When Peter’s case came to court, I refused to go along. I didn’t want anyone to get the wrong impression and for it to look as if I was supporting him. He had put his sexual appetite before his public duty and bedded four women before or during his policing shift – sleeping with one lover up to ten times when he was supposed to be working. One of Peter’s lovers had mental health issues.

The jury heard he attended her address with a colleague after she called the police but returned alone after – with the ‘welfare visit’ which ended with her performing oral sex on him. A second woman, a single mum, met Peter when he came to take a statement from her after she reported her partner for domestic violence. Peter had spent ‘several hours’ taking the statement before asking her intimate questions and contacted her two days later to ask if he could visit for a ‘check-up’. He arrived at her home and is said to have pushed her against a wall before kissing her – marking the start of their encounters.

A third woman met Peter at neighbourhood unit and saw him again when she visited a police station to report domestic abuse from a partner. Peter then got in touch after obtaining her number – eventually buying her phone top-ups so she could send him naked pictures. Peter sent her sexual texts through the day while on duty, with one reading ‘woah, yum’ and ‘more please’. Another read: ‘More sex and more getting to know you’.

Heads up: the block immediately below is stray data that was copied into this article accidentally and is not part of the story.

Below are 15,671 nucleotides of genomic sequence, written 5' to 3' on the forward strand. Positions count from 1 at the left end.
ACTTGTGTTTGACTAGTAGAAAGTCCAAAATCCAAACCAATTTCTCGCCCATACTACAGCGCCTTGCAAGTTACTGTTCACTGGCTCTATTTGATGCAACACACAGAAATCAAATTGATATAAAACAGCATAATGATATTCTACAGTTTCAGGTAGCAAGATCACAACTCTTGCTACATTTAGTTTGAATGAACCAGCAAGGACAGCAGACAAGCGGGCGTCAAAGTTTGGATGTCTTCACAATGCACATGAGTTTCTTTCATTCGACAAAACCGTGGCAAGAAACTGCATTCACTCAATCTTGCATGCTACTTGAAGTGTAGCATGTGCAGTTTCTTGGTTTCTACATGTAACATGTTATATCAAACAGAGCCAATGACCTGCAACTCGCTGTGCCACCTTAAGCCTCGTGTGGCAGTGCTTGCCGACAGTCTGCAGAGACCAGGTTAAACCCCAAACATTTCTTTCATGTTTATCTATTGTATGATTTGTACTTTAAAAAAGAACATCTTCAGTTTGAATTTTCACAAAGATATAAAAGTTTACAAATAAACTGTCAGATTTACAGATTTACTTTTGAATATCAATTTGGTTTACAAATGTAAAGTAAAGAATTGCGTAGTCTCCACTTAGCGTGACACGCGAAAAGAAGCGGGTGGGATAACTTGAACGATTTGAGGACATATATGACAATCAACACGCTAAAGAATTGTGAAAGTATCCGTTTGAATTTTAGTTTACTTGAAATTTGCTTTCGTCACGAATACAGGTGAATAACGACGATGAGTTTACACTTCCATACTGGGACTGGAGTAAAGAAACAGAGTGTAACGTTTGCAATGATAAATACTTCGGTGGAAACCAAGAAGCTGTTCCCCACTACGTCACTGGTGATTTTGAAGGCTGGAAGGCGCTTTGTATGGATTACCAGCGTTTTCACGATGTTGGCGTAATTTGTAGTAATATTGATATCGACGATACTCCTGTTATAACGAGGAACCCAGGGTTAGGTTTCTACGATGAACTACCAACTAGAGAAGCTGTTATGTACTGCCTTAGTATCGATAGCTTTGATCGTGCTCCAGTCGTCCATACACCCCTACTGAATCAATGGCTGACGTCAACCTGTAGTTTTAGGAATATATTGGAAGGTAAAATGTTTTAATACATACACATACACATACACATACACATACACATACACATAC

He met the fourth woman on a foot patrol and later arrived at her home. They then developed a sexual relationship too. He said his patch would take him past the address of the woman and he repeatedly called in to continue their affair.

Peter admitted wasting police time but insisted he had not neglected his responsibilities because he kept his radio on during the trysts. Randy Peter even took one of the women to the local police station where they had sex.

He denied 12 charges of misconduct in a public office but was found guilty of eight counts following a three week trial. Peter confessed that over the course of the affairs, between 2006 and 2011, he failed to correctly fill in police notebooks and records – leaving some days blank. He was convicted of sleeping with four women and illegally accessing data on the Criminal Information System. He was jailed for seven years after taking advantage of his profession and also given a three year sentence for the wrongful use of a computer and 18 months for sexual texting, all to be served concurrently.

The girls know that their dad is in prison and they understand that what he did was wrong. To avoid being associated with him, we’ve changed our surnames.

I thought I would never be able to trust a man again after Peter’s betrayal, but I’ve landed on my feet. I bumped into Reuben Rowe, 46, a man I knew when I was in my teens. He bought his children to the Rainbows class I ran and we got chatting. I had no idea his relationship was in just as rocky a state as mine and Peter’s, but we soon confided in each other and realised how much we had in common. We took it slowly at first, but I knew he was different and when he popped the question I had no hesitation in saying yes. I couldn’t be happier.